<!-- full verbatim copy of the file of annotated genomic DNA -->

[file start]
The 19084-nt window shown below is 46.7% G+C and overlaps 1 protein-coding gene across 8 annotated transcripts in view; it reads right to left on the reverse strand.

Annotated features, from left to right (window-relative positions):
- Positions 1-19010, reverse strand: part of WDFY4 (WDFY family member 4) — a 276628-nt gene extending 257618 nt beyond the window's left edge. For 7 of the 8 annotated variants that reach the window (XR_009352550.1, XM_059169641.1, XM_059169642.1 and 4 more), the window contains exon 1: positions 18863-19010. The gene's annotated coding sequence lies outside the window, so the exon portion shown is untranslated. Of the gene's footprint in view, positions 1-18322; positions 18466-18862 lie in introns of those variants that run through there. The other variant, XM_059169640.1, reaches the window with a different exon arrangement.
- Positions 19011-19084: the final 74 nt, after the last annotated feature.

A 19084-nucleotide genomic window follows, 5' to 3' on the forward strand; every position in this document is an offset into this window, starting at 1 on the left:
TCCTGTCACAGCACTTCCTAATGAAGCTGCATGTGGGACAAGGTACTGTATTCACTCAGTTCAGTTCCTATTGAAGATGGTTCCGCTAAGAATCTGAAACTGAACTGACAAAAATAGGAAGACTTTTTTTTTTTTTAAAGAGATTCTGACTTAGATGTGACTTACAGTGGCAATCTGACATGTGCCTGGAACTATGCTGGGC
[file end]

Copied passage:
The 19084-nt window shown below is 46.7% G+C and overlaps 1 protein-coding gene across 8 annotated transcripts in view; it reads right to left on the reverse strand.

Annotated features, from left to right (window-relative positions):
- Positions 1-19010, reverse strand: part of WDFY4 (WDFY family member 4) — a 276628-nt gene extending 257618 nt beyond the window's left edge. For 7 of the 8 annotated variants that reach the window (XR_009352550.1, XM_059169641.1, XM_059169642.1 and 4 more), the window contains exon 1: positions 18863-19010. The gene's annotated coding sequence lies outside the window, so the exon portion shown is untranslated. Of the gene's footprint in view, positions 1-18322; positions 18466-18862 lie in introns of those variants that run through there. The other variant, XM_059169640.1, reaches the window with a different exon arrangement.
- Positions 19011-19084: the final 74 nt, after the last annotated feature.

A 19084-nucleotide genomic window follows, 5' to 3' on the forward strand; every position in this document is an offset into this window, starting at 1 on the left:
TCCTGTCACAGCACTTCCTAATGAAGCTGCATGTGGGACAAGGTACTGTATTCACTCAGTTCAGTTCCTATTGAAGATGGTTCCGCTAAGAATCTGAAACTGAACTGACAAAAATAGGAAGACTTTTTTTTTTTTTAAAGAGATTCTGACTTAGATGTGACTTACAGTGGCAATCTGACATGTGCCTGGAACTATGCTGGGC